Matte Medium Transfer Printing

  1. Create a Gelli print using acrylic paints, acrylic paper, plastic stencils and a latex Gelli printing block.
  2. Find and print off a black and white image using a laser copier or printer.
  3. Before you print off the laser image, ensure you create a reverse version of the image. This is crucial if there is text in the image so it does not print out in reverse!
  4. Once Gelli print is dry, apply Matte Medium to both the surface of the Gelli print and the laser printed image (face up).
  5. Apply the laser printed image sticky side down.
  6. Using a printing roller, run over the transfer to apply to the Matte Medium print a few times to the Gelli print.
  7. Remove any air bubbles using a plastic card such as an old loyalty or credit card.
  8. Allow print to dry fully overnight in a warm place.
  9. Remove just the white paper from the laser print transfer using warm water, earbuds and a sponge. Remember to soak the whole paper containing the image throughly before removing paper.
  10. Remove the paper carefully so as not to remove the laser print transfer. You will probably have to remove a small number of layers before the print can been seen on the Gelli print
  11. Once all excess paper is removed, leave to dry out throughly.
  12. Finally, varnish the print using acrylic varnish.

Cobden statue prints

Just added a coat of acrylic varnish to my recent Gelli / matte medium transfer prints. The varnish covers any traces of paper not previously removed from the print.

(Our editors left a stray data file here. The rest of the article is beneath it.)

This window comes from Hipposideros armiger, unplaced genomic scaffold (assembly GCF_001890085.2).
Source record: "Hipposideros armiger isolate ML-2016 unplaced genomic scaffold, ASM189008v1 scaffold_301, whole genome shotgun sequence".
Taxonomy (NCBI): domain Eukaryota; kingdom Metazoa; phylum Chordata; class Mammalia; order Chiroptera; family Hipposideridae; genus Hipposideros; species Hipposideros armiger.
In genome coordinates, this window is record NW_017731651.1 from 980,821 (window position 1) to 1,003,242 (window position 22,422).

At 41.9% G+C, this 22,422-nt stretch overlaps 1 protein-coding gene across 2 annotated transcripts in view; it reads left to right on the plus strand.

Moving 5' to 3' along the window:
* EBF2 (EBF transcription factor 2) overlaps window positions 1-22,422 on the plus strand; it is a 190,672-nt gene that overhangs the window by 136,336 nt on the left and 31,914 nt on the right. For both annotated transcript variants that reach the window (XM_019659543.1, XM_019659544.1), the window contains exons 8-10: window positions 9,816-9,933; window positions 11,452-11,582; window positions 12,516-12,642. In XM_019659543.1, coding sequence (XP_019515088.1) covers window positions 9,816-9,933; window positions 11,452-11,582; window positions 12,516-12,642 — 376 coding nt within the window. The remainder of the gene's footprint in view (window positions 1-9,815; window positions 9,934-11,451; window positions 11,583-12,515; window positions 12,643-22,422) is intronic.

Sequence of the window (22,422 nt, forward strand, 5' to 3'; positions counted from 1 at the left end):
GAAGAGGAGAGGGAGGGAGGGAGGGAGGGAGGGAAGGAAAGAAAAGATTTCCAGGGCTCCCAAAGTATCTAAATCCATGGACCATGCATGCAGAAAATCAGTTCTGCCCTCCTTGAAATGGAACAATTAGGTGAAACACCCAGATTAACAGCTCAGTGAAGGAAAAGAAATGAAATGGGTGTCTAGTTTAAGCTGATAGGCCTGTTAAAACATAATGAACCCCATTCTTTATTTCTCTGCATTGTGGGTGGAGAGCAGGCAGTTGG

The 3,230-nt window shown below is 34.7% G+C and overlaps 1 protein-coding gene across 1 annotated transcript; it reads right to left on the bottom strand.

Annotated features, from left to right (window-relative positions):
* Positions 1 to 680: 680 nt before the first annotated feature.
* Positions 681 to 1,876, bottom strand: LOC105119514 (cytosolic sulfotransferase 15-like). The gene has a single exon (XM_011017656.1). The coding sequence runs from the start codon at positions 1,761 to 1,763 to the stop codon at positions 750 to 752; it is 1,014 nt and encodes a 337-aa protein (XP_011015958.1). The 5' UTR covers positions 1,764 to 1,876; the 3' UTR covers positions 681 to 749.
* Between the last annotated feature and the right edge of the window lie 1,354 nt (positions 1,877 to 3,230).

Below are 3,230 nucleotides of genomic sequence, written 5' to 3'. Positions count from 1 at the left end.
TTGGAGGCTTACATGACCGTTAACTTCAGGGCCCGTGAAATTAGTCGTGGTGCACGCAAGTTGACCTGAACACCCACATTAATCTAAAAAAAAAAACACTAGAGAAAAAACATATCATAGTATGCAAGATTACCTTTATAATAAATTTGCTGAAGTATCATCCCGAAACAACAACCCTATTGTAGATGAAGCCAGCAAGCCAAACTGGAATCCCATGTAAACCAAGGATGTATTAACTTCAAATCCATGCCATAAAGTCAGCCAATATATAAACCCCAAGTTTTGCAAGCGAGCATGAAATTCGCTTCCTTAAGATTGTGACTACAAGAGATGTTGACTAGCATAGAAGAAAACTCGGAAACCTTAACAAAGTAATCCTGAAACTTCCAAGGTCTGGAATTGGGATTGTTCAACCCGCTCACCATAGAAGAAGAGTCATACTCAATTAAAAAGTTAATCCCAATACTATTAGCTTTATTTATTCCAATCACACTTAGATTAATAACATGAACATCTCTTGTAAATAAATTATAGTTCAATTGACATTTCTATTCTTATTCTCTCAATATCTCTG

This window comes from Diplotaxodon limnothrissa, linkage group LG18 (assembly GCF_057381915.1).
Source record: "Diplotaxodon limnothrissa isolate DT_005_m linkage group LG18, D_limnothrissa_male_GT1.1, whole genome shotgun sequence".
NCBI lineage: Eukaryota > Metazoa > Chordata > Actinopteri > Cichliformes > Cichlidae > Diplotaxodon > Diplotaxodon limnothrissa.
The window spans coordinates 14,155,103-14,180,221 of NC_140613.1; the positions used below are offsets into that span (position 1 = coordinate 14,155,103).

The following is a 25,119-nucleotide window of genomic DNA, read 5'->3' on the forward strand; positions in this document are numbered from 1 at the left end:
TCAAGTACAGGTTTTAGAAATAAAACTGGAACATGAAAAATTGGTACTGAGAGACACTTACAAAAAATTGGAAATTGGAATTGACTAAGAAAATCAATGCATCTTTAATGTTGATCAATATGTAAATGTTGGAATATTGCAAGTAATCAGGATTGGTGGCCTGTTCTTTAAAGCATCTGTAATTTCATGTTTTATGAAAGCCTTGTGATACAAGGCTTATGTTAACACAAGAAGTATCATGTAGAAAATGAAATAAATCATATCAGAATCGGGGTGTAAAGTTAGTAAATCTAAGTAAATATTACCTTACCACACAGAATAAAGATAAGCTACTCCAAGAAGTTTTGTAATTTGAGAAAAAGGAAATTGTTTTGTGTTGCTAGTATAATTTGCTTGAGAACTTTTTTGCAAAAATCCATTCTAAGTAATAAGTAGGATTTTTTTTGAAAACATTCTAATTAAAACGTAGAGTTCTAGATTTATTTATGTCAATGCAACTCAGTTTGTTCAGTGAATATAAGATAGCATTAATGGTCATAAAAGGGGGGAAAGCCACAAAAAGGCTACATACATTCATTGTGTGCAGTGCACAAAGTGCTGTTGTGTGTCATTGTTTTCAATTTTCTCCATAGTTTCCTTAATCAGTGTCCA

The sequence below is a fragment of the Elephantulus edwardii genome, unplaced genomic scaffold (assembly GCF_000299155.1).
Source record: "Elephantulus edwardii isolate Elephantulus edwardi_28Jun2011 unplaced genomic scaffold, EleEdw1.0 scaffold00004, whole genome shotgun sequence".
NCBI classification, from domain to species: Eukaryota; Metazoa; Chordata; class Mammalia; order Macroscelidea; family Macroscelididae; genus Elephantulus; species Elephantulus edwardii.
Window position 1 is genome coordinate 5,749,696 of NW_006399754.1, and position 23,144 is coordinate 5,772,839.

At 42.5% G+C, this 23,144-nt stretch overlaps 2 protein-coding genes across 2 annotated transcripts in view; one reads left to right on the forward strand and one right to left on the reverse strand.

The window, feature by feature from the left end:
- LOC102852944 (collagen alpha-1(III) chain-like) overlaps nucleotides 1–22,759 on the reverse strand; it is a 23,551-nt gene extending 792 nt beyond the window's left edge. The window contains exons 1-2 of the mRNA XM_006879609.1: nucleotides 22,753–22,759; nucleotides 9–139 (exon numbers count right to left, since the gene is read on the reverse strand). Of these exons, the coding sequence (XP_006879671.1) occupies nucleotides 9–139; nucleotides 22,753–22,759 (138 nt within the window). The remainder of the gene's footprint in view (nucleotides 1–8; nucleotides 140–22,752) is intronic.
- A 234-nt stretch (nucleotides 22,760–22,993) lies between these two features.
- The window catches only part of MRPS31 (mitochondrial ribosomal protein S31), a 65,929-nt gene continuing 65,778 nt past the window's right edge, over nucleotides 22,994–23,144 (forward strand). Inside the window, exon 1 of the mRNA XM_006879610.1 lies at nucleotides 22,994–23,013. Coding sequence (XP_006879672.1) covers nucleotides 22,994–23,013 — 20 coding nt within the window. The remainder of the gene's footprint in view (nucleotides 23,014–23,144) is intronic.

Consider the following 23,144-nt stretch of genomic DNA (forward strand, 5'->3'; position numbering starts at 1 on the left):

The prints above depict the Richard Cobden statue on Petersgate.

Cobden was a free trade pioneer and became MP for Stockport in 1841. He lead the anti-Corn law campaign within Parliament.

The 16ft statue which has been in situ since the 1880’s was moved to a new location due to redevelopment of the square.

More Gelli printing

 

I have continued to experiment with my gelli printing silcone mat using acrylic paints and plastic stencils which I purchased from a local craft store. The stencils I have used have been very effect in producing monoprints. I used a brayer roller to press the ink onto the acrylic paper without the need of a printing press. The contrast between the background image and the stenciled relief works very well.

I have also produced some more matte medium transfers such as the table lamp and the image of Stockport viaduct take from another angle. The transfers are the hardest to do as there is alot of paper to remove once the matte medium has dried out completely. Plenty of water and ear buds are recommended for this aswell as plastic sheeting and towels. The ear buds are the most effective way to remove the paper layers and reveal the transfer below. Some the transfer will be removed but this adds to the finished effect.

I hope to add some more transfers soon using the stenciled prints shown above.